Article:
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### Quantum Number l exception

Posted: **Sat Oct 21, 2017 11:08 pm**

by **Jason Muljadi 2C**

We presume that, to find l, it is literally (n-1), correct? Now, would the only exception be when n is at an s-orbital, like 2s, 3s, or 4s? For instance, at 2s, isn't l = 0 because there's not really an orbital angular momentum until we reach 2p?

### Re: Quantum Number l exception

Posted: **Sun Oct 22, 2017 10:26 am**

by **Eryn Wilkinson 3H**

The value of l is a maximum of (n-1), so it can be all numbers up to that value. If the subshell is an s orbital, l is always 0, because the s orbital can only hold 2 electrons and therefore does not have any smaller subdivisions. So if you look at the energy levels, n=1 can only have an s orbital (1s), while n=3 can have s, p, and d orbitals (3s,3p,3d).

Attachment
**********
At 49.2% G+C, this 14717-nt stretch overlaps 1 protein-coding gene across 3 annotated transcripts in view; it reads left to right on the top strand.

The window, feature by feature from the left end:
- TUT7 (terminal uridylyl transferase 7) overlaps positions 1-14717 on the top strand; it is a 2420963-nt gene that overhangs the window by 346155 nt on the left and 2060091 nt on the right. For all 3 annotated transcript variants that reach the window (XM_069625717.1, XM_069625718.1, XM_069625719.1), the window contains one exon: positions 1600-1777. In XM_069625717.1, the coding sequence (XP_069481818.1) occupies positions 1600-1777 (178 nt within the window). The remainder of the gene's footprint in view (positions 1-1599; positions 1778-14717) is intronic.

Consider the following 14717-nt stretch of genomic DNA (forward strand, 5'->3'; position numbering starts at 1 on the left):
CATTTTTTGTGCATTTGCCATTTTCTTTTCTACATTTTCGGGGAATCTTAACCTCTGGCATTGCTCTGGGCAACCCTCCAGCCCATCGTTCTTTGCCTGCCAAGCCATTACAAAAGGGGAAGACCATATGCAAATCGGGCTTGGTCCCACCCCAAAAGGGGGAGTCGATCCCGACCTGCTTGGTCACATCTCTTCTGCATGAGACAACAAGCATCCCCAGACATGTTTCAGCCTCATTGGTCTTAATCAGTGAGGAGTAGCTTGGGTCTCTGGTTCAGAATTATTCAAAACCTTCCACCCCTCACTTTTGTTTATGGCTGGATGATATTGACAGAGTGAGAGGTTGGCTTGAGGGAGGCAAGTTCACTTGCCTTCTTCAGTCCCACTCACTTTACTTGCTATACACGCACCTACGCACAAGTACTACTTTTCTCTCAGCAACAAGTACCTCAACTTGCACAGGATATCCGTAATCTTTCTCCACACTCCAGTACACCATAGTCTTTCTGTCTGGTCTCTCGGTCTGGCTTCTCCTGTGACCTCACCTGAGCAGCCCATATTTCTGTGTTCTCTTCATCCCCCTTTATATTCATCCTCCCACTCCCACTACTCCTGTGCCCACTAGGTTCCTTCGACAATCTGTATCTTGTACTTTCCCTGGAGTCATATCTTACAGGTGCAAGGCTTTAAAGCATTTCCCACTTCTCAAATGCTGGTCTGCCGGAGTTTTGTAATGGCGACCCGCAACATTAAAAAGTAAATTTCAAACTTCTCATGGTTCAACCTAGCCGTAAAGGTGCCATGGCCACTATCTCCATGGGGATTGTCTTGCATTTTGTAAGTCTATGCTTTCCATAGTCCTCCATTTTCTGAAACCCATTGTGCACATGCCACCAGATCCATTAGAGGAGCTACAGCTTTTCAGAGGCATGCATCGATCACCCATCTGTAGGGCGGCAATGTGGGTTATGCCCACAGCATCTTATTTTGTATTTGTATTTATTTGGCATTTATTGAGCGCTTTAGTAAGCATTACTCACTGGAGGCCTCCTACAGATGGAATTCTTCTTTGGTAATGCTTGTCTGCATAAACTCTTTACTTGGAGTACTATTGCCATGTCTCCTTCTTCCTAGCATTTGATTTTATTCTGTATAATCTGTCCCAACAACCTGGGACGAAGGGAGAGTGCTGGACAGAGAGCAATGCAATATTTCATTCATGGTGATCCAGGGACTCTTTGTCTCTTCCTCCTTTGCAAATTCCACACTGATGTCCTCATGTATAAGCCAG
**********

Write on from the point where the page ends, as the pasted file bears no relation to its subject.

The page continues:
### Re: Quantum Number l exception

Posted: **Sun Oct 22, 2017 9:18 pm**

by **Vincent Kim 2I**

The value of l is also not just (n-1), but can also include the negatives numbers too. For s: l can only be 0, while for p: l can be -1, 0, and 1.

### Re: Quantum Number l exception [ENDORSED]

Posted: **Sun Oct 22, 2017 9:27 pm**

by **Jonathan Tangonan 1E**

Just to clarify I believe that the l quantum number is going to be positive. The ml or the magnetic quantum number is when you will start getting negatives where for example where l=1, ml can be -1, 0, or 1.

### Re: Quantum Number l exception

Posted: **Mon Oct 23, 2017 2:47 pm**

by **Chem_Mod**

That is correct. L will never be negative.